One of the genres of photography that I admire the most is photojournalism. Being handed an assignment and having to tell a story, often in nothing more than photographs, can be a daunting challenge. It isn’t enough to come back with a handful of good-looking, technically correct images. If they don’t accurately illustrate what will entice viewers at first glance, you’ve probably failed at your task. While its aesthetics haven’t changed much over the decades, the technical side of photojournalism has gotten a lot easier with the advent of digital photography. Some photojournalists still like to challenge themselves occasionally by shooting their assignments on film, and we interviewed Lanna Apisukh for her personal insights and experiences on this.
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We’ve written numerous pieces about the endearing appeal of film photography and why its popularity is growing (despite film stock prices rising). But I do wonder what makes photojournalists want to shoot on film in the modern world. The ability to instantly review your shot and correct it wasn’t there some years ago with film. Today, you’re able to crop and reframe with high megapixel resolution cameras. Getting near noise-free images thanks to low light capabilities of newer sensors is commonplace now. With all these conveniences at our fingertips, you’d honestly wonder why anyone would shoot film these days. No more waiting for hours to develop your rolls; you click, and the image is automatically sent across in some instances. Why inconvenience and slow yourself down when doing assignments that carry deadlines. Some photojournalists I know, such as Shihab and Katarina Premfors, still shoot film at every given opportunity. I’ve seen Shihab carry along his 35mm cameras on his daily photo assignments and often snap away with these. Ask Katarina what her favorite camera is, and she’ll probably point to one of her many medium format analog cameras. Film and analog photography is still close to the heart of most of us who started our careers with it, and it’s probably not going away any time soon.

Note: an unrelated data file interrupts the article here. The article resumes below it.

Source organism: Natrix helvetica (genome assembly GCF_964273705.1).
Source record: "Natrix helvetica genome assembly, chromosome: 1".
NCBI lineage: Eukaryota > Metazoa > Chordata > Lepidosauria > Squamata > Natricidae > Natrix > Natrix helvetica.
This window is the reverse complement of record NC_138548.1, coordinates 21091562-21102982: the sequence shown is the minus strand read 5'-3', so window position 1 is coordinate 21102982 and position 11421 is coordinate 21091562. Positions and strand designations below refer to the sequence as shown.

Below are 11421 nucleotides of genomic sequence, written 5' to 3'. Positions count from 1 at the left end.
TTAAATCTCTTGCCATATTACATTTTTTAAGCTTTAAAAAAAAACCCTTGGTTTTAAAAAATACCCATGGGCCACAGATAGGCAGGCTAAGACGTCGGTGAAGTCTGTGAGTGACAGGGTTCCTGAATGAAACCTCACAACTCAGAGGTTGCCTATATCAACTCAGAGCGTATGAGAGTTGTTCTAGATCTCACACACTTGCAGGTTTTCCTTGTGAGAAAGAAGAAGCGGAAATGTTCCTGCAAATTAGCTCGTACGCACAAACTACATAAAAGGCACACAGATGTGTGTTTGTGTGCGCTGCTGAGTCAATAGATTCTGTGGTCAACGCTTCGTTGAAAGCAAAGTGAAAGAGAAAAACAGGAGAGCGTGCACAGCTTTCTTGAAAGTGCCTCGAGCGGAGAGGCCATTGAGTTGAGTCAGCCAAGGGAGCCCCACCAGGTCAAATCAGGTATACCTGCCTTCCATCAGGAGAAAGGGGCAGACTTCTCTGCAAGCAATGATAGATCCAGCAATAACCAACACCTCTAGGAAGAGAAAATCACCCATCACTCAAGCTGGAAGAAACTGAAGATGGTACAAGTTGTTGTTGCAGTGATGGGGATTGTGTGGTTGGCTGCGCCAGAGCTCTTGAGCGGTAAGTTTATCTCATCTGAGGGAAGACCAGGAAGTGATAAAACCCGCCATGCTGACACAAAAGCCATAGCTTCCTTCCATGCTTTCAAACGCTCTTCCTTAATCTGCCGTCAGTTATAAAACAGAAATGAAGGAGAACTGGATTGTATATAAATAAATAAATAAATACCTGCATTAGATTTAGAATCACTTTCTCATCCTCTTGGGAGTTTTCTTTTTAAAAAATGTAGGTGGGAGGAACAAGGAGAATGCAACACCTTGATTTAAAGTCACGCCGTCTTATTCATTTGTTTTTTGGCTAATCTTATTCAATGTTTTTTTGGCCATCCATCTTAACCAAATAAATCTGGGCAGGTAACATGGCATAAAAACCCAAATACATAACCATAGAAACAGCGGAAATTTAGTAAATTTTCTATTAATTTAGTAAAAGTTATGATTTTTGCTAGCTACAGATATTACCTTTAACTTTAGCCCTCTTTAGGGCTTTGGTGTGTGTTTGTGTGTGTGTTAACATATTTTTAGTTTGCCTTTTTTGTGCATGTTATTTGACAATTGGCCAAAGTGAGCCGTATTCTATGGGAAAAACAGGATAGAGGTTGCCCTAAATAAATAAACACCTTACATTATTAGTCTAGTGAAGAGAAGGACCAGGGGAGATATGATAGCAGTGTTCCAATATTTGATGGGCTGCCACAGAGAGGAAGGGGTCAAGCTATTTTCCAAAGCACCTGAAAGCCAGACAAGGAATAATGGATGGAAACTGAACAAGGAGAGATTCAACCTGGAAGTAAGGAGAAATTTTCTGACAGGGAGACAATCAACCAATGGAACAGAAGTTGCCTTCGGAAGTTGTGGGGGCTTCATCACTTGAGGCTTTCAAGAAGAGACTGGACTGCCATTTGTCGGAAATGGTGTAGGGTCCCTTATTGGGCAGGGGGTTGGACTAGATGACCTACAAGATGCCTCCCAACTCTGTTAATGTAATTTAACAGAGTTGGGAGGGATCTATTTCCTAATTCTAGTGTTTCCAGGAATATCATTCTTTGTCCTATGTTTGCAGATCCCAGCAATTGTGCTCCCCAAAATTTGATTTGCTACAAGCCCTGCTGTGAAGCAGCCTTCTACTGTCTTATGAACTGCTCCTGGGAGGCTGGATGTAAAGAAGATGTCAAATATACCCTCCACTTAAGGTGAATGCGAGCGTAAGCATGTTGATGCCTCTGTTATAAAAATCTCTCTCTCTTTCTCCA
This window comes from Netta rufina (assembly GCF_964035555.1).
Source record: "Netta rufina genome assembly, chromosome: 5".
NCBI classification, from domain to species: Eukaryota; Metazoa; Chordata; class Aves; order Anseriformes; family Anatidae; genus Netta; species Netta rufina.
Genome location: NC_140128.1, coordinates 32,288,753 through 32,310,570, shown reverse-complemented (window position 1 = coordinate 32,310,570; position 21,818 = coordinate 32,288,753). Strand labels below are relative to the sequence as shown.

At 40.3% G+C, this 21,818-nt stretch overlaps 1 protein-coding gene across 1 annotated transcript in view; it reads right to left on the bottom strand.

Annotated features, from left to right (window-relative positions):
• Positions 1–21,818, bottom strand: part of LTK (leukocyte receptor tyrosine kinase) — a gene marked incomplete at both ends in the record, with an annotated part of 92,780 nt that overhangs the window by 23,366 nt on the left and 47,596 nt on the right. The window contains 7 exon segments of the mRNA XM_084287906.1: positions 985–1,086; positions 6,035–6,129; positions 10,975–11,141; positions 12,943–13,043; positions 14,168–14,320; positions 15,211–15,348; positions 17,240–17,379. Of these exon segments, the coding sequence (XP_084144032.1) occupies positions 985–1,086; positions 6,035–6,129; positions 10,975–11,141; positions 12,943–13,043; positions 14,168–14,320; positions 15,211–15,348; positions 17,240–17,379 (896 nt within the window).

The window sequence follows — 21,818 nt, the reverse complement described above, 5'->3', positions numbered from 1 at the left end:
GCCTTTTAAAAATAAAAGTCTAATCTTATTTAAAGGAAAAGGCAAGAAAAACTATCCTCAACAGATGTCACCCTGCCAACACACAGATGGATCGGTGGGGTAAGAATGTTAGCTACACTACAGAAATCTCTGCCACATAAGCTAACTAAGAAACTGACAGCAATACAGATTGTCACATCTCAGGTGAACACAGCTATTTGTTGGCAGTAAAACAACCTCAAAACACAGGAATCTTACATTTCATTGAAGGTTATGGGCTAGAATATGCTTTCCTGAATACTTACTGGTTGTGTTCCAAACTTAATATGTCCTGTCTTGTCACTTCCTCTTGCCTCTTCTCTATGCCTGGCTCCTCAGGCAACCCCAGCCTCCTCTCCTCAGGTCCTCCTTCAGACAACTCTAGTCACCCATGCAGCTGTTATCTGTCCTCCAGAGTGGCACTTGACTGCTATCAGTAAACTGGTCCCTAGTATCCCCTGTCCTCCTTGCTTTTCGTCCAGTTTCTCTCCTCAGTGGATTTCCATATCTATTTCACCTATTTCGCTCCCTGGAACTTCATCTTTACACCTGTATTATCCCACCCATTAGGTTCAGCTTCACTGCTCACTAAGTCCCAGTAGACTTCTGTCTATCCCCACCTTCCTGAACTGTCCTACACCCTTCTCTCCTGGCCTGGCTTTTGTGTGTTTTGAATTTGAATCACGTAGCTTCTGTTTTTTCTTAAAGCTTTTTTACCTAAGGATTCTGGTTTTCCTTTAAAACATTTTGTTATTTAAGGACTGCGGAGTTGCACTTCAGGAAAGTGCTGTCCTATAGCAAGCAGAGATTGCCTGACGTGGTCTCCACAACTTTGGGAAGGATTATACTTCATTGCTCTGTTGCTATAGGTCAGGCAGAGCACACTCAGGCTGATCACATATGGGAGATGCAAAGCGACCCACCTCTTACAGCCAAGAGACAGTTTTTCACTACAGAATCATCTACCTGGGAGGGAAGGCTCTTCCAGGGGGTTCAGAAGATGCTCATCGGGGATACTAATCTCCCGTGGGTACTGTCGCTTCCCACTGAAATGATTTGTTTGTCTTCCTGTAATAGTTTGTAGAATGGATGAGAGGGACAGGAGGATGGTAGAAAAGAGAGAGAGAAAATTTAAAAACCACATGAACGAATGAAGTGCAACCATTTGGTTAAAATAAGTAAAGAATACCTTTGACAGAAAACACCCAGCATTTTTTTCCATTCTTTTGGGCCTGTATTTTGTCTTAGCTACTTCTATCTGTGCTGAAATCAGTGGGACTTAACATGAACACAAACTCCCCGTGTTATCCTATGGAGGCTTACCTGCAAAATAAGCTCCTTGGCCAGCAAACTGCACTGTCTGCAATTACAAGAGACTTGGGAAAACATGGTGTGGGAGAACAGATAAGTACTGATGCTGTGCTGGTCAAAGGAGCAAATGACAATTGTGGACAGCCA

Despite studying photography and art history during her undergraduate years, Lanna Apisukh didn’t have a direct path to becoming a photojournalist. She didn’t consider herself talented enough to be one. However, life had different plans, and she’s now a full-time freelance photographer. She grabs every opportunity to shoot her photojournalism assignments using some of her film cameras.
The Essential Photo Gear Used by Lanna Apisukh
Lanna told us:
For personal projects, I prefer shooting with medium format film. I love the look of film and the way it interprets light and color. I also enjoy the slower process; everything feels a bit more precious and intentional with each frame. For my documentary project Everybody Skate that highlights the female and non-binary skateboarding community in New York City, I mostly used my Pentax 6×7 and a Bronica that I bought from my friend Justin Lin.
The Phoblographer: Hi Lanna. Please tell us about yourself and how you got into photography and photojournalism.